Lloyd's reveals the risks that are bigger than natural disasters

Lloyd's reveals the risks that are bigger than natural disasters | Insurance Business America

Lloyd's reveals the risks that are bigger than natural disasters

If you think the impact of natural disasters on global economic output is massive, then spare a thought for those hit by man-made threats – it turns out the latter are much larger perils compared to hurricanes and earthquakes.

According to the Lloyd’s City Risk Index, 279 cities across the world risk losing on average US$320.1 billion in economic output each year due to the likes of cybercrime, interstate conflicts, and market crashes. The potential losses from natural catastrophes, on the other hand, only amount to US$226.4 billion on average.

The index, which was built by the world’s specialist insurance and reinsurance market in collaboration with Cambridge University, examined the impact of 22 threats on the cities’ projected economic output. They have a combined gross domestic product (GDP) of US$35.4 trillion.

Of the man-made threats, financial market crash topped as the biggest with US$103.3 billion in estimated impact to global GDP, followed by interstate conflict (US$80 billion).

“No city will ever be completely risk-free,” commented Lloyd’s chair Bruce Carnegie-Brown. “Disruptions will always occur, whether it is the result of a hurricane or a cyberattack. We have created this unique index to help cities around the world identify, understand, and quantify their exposure to risk, which will help them prioritise investments and build resilience.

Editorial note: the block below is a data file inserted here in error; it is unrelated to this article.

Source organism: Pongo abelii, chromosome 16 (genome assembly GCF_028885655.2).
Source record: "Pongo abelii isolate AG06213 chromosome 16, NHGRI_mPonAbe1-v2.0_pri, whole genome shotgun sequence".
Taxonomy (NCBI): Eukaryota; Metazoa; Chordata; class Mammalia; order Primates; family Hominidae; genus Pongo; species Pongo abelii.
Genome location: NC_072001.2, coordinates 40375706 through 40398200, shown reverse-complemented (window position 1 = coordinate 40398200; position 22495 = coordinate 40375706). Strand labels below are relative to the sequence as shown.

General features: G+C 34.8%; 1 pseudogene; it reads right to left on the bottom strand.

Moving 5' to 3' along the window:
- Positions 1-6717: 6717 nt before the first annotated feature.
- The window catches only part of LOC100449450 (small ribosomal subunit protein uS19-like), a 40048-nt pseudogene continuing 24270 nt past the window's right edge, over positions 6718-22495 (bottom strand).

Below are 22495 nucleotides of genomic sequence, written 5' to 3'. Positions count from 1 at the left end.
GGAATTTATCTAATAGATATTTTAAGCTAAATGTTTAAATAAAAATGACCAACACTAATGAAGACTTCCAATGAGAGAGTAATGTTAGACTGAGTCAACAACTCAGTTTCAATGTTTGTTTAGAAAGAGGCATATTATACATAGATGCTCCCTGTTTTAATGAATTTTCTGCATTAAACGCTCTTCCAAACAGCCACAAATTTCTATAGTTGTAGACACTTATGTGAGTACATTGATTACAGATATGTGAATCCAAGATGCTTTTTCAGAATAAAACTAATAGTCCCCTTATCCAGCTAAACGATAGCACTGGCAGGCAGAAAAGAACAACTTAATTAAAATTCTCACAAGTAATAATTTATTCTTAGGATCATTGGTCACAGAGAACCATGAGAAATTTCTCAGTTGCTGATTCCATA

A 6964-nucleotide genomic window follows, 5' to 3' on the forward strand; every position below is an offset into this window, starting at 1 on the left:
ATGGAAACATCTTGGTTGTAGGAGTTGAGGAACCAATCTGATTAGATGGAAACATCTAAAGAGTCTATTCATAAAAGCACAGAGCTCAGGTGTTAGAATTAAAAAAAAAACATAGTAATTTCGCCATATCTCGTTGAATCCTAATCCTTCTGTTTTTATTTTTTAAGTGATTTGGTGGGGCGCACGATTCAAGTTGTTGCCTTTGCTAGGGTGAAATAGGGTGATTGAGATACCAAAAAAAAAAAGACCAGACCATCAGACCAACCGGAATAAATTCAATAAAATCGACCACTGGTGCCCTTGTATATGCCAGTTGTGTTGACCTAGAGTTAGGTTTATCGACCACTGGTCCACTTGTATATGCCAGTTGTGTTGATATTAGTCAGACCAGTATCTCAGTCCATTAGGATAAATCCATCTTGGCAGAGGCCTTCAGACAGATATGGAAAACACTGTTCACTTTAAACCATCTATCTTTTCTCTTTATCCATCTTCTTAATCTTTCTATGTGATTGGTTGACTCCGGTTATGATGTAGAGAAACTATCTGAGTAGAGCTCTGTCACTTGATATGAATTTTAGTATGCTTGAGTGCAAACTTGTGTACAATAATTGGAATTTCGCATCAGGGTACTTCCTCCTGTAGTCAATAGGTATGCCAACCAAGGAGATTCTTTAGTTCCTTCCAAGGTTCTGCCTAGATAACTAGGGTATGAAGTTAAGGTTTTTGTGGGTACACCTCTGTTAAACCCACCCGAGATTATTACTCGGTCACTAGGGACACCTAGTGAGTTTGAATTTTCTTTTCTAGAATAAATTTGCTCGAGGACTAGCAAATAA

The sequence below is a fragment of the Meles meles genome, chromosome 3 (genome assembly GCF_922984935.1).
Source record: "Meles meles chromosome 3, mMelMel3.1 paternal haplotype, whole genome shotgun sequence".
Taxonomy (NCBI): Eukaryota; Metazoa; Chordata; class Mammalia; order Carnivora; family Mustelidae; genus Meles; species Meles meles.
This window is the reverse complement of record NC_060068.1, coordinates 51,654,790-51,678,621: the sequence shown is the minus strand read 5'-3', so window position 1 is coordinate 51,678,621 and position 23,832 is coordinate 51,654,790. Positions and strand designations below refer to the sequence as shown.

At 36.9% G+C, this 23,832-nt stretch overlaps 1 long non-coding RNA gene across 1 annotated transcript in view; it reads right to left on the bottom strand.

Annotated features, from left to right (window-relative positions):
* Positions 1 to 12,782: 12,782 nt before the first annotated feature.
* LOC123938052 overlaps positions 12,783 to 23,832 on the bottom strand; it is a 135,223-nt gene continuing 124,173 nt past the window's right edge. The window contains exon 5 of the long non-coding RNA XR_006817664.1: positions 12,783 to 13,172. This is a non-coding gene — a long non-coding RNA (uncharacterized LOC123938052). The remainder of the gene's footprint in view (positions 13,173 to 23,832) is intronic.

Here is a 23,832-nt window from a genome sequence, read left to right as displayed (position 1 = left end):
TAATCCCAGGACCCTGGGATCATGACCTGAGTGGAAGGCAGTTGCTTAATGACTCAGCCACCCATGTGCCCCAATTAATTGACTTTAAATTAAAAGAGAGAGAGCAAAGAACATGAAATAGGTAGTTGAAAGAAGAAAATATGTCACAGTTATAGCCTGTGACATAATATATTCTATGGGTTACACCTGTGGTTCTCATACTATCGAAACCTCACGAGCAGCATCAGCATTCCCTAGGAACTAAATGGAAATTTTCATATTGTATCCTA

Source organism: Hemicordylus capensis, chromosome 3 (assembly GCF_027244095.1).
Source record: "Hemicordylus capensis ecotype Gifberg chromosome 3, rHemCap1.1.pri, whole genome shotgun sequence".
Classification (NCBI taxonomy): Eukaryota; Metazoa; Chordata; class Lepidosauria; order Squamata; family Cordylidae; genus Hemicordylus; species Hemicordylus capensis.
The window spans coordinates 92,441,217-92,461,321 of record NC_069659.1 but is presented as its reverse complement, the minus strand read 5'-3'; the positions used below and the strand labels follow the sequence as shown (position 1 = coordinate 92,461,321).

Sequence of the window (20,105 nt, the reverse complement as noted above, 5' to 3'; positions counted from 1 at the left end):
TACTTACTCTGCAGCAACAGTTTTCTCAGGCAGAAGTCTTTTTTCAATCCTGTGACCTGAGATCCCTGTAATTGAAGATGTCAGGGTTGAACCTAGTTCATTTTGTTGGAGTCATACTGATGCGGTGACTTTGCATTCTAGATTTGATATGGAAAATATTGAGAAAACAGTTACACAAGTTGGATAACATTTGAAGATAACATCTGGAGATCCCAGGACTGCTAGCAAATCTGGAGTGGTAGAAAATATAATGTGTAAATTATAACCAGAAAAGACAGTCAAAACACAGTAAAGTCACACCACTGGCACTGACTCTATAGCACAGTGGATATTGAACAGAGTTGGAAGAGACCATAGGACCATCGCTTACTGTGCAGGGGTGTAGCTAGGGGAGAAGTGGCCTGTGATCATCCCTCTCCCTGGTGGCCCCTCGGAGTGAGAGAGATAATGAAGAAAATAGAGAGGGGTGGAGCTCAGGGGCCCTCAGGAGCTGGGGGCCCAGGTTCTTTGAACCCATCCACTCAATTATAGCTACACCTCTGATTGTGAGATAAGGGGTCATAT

“The index shows that investing in resilience – from physical flood defences to digital firewalls and enhanced cybersecurity, combined with insurance – will help significantly reduce the impact of extreme events on cities, improve economic stability, and enhance prosperity for all.”

Assessing resilience, based on criteria such as funding for emergency services and insurance levels, the index noted that projected losses would be reduced by up to US$73.4 billion if each of the 279 cities were to strive to be as resilient as possible.

Cities in the Asia-Pacific region, for instance, were found to have the highest estimates in potential losses – accounting for US$241.3 billion of the US$546.5 billion global figure. Topping the global top 10 was Tokyo with US$24.31 billion.

“I urge insurers, governments, and businesses to look at the index, and work together to reduce these exposures by building more resilient infrastructure and institutions,” said Carnegie-Brown.